raise notice 'IN unit_insert_trigger, table is %', unit_table_name;
            raise notice 'IN unit_insert_trigger, NEW.unit_id is %', NEW.unit_id;
            
            EXECUTE 'INSERT INTO ' || quote_ident(unit_table_name) || 
            '(unit_id, fk_lot_id, cycle) VALUES (' || 
            NEW.unit_id || ',' || NEW.fk_lot_id || ',' || NEW.cycle || ')';
            
            RETURN NEW;
        END;
        

        Did this solve your problem?

        And true, here is not my contact details, but I would shortly add a contact form :)

        Reply
    3. But that will create additional problem. A duplicated entry will be created at parent table. To demo the problem :

      (1) create database named “tutorial_partition”

      (2) perform the following SQL query :

      CREATE TABLE impressions_by_day (
      advertiser_id SERIAL NOT NULL,
      day DATE NOT NULL DEFAULT CURRENT_DATE,
      impressions INTEGER NOT NULL,
      PRIMARY KEY (advertiser_id, day)
      );

      CREATE OR REPLACE FUNCTION insert_table()
      RETURNS void AS
      $BODY$DECLARE
      _impressions_by_day impressions_by_day;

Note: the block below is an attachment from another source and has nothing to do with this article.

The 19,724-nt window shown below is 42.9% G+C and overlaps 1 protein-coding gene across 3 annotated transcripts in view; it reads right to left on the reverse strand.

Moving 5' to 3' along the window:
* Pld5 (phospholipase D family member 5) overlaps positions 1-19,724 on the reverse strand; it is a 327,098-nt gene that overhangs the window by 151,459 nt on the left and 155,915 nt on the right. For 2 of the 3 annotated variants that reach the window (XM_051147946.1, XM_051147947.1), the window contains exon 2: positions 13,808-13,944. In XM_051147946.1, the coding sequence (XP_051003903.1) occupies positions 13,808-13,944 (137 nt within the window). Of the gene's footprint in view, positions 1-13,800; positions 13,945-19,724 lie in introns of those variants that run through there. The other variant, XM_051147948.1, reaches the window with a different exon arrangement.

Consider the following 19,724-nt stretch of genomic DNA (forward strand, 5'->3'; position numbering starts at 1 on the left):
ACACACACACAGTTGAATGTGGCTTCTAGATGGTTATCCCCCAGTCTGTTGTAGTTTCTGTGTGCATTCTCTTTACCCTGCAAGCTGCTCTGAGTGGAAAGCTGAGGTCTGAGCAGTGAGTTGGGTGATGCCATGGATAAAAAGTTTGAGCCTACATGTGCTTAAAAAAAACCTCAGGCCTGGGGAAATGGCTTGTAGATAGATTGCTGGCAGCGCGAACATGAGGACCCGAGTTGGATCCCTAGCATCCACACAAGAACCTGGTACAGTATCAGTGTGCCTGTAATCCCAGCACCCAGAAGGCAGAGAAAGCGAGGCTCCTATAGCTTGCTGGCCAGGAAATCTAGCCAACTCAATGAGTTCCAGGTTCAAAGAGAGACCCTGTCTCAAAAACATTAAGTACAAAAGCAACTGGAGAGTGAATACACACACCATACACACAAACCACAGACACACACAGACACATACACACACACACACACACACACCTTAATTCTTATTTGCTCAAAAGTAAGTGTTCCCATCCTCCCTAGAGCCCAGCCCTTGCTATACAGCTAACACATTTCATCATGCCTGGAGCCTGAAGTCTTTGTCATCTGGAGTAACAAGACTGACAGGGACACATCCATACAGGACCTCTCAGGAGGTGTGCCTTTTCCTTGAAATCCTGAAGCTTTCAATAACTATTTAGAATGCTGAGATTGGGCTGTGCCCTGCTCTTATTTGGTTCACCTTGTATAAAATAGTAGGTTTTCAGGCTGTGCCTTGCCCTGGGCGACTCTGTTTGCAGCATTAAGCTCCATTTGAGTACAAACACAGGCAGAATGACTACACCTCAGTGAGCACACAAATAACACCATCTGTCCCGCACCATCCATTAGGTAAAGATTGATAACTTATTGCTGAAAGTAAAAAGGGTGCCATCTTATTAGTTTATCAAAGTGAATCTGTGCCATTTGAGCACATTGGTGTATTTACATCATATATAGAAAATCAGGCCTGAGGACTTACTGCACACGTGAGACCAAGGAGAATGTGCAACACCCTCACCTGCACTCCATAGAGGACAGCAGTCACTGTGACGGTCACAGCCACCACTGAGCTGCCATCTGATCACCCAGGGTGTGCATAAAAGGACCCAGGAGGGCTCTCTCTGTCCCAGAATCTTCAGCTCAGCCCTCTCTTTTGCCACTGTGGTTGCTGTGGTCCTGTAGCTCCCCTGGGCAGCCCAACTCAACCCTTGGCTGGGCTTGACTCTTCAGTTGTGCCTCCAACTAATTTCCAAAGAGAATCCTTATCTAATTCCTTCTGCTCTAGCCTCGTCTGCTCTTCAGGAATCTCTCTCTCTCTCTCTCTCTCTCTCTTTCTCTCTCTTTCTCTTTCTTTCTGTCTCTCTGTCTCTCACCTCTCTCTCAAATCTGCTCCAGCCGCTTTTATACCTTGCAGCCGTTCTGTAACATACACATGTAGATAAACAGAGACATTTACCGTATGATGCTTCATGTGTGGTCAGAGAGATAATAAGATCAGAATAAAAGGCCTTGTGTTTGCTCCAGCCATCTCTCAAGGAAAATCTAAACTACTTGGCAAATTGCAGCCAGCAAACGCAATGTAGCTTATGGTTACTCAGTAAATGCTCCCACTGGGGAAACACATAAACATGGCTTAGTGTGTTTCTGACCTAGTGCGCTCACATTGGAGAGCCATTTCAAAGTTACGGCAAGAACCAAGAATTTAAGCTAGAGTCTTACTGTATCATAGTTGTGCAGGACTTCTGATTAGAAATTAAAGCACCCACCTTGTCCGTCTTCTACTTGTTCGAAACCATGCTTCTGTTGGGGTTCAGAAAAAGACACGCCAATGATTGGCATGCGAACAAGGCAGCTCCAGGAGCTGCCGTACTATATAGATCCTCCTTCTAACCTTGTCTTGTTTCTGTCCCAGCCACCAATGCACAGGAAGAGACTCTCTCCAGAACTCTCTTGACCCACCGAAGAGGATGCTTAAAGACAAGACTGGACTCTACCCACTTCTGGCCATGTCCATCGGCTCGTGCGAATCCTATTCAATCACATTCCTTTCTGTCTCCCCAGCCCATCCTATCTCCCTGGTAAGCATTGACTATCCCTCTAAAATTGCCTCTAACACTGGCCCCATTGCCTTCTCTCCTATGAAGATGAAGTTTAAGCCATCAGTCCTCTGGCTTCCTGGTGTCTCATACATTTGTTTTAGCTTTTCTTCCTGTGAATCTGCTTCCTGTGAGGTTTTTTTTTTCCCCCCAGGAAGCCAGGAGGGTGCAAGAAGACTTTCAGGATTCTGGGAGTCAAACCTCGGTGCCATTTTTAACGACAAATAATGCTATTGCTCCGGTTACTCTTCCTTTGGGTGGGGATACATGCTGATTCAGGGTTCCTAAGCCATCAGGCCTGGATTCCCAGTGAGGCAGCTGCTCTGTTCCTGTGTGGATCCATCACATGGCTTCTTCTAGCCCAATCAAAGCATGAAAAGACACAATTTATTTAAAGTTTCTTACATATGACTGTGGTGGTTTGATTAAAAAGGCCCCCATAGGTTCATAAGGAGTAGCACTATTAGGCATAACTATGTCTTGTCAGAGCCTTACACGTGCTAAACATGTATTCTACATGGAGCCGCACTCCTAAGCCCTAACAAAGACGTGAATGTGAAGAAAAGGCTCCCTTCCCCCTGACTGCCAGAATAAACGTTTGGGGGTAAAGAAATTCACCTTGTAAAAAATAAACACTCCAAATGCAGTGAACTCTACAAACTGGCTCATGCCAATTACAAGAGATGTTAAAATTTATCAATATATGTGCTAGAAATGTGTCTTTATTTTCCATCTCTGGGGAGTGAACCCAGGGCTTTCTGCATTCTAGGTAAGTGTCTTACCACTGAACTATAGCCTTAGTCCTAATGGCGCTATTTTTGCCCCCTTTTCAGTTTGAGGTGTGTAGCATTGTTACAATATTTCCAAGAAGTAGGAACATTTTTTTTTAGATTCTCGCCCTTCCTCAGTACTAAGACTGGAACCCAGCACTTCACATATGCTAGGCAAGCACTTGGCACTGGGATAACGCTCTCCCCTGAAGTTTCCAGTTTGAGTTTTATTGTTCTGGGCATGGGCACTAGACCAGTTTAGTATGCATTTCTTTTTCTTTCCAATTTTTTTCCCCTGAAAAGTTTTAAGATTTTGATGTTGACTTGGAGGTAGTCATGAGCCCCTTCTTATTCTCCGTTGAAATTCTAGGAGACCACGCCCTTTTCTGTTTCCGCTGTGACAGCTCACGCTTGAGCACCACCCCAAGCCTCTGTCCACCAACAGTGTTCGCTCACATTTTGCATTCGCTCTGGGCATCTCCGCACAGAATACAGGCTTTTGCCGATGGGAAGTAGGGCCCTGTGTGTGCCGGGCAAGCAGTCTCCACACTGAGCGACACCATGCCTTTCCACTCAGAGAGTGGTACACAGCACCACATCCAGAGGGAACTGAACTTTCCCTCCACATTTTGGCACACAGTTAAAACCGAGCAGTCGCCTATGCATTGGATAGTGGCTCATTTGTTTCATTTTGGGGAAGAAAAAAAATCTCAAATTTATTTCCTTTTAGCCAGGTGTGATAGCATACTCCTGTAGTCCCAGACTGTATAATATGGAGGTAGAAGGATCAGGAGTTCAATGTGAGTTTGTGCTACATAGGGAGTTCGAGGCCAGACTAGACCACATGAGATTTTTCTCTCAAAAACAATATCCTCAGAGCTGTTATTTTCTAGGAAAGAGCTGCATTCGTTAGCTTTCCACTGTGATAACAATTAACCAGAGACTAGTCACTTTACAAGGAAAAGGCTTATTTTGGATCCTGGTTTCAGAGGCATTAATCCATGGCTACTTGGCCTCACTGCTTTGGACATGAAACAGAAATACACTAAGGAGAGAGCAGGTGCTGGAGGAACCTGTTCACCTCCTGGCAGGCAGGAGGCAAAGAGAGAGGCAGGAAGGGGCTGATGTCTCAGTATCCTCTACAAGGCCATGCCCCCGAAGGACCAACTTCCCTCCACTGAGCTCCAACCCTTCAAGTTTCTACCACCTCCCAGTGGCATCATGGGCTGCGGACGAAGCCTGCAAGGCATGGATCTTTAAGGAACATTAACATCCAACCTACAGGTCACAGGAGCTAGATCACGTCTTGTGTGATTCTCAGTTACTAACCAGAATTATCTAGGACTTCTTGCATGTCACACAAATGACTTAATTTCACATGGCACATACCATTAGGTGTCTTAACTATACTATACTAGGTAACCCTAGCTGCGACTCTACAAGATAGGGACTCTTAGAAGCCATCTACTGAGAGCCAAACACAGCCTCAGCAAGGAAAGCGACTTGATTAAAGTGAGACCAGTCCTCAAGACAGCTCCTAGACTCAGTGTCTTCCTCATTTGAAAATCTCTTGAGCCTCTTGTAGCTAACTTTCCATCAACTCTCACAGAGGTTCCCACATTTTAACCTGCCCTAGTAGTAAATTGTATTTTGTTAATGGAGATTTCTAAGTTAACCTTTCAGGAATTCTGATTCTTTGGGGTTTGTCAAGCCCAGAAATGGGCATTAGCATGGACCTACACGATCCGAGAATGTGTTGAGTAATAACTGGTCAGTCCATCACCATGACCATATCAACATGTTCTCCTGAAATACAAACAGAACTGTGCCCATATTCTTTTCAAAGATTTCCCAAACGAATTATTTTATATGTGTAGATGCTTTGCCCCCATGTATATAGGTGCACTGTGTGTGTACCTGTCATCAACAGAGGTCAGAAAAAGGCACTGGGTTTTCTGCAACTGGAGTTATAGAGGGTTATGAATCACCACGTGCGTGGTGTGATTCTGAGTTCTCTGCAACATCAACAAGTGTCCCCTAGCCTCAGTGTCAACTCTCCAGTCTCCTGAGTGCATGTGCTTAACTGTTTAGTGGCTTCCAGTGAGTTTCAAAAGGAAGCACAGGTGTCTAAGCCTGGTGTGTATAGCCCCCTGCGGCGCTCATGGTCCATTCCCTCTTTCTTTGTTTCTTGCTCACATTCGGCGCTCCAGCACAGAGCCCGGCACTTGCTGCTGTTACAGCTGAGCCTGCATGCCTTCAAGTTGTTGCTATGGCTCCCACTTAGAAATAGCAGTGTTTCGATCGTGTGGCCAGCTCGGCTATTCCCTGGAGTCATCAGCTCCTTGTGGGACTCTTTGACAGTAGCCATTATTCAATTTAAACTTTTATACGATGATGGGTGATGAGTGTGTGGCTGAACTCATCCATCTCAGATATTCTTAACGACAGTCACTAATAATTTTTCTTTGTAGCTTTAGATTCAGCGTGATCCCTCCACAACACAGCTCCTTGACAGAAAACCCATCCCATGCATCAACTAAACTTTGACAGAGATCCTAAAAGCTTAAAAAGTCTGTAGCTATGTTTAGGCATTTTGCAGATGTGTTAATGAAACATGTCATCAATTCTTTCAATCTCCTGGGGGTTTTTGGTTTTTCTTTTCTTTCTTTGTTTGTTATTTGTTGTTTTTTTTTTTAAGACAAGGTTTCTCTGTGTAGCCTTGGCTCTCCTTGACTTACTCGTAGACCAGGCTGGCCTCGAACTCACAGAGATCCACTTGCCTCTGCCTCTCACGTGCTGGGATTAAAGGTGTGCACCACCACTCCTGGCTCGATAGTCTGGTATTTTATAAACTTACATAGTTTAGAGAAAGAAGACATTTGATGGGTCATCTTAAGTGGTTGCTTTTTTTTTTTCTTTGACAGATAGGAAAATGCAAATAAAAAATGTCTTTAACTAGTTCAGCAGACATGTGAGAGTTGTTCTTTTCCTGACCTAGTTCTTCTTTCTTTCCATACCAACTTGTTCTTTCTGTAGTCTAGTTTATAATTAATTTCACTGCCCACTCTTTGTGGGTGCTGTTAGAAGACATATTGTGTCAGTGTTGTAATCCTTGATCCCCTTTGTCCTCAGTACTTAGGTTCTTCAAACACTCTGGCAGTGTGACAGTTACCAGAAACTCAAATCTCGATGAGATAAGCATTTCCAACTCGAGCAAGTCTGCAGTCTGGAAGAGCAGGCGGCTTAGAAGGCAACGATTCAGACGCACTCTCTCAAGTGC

BEGIN
      INSERT INTO impressions_by_day(impressions ) VALUES(888) RETURNING * INTO _impressions_by_day;

      RAISE NOTICE ‘After insert, the returned advertiser_id is %’, _impressions_by_day.advertiser_id;
      END;$BODY$
      LANGUAGE ‘plpgsql’ VOLATILE;
      ALTER FUNCTION insert_table() OWNER TO postgres;

      CREATE TABLE impressions_by_day_y2010m1ms2 (
      PRIMARY KEY (advertiser_id, day),
      CHECK ( day >= DATE ‘2010-01-01’ AND day = DATE ‘2010-01-01’ AND NEW.day < DATE '2010-03-01' ) THEN
      INSERT INTO impressions_by_day_y2010m1ms2 VALUES (NEW.*);
      ELSE
      RAISE EXCEPTION 'Date out of range. Something wrong with the impressions_by_day_insert_trigger() function!';
      END IF;
      RETURN NEW;
      END;
      $$
      LANGUAGE plpgsql;

      CREATE TRIGGER insert_impressions_by_day_trigger
      BEFORE INSERT ON impressions_by_day
      FOR EACH ROW EXECUTE PROCEDURE impressions_by_day_insert_trigger();

      (3) execute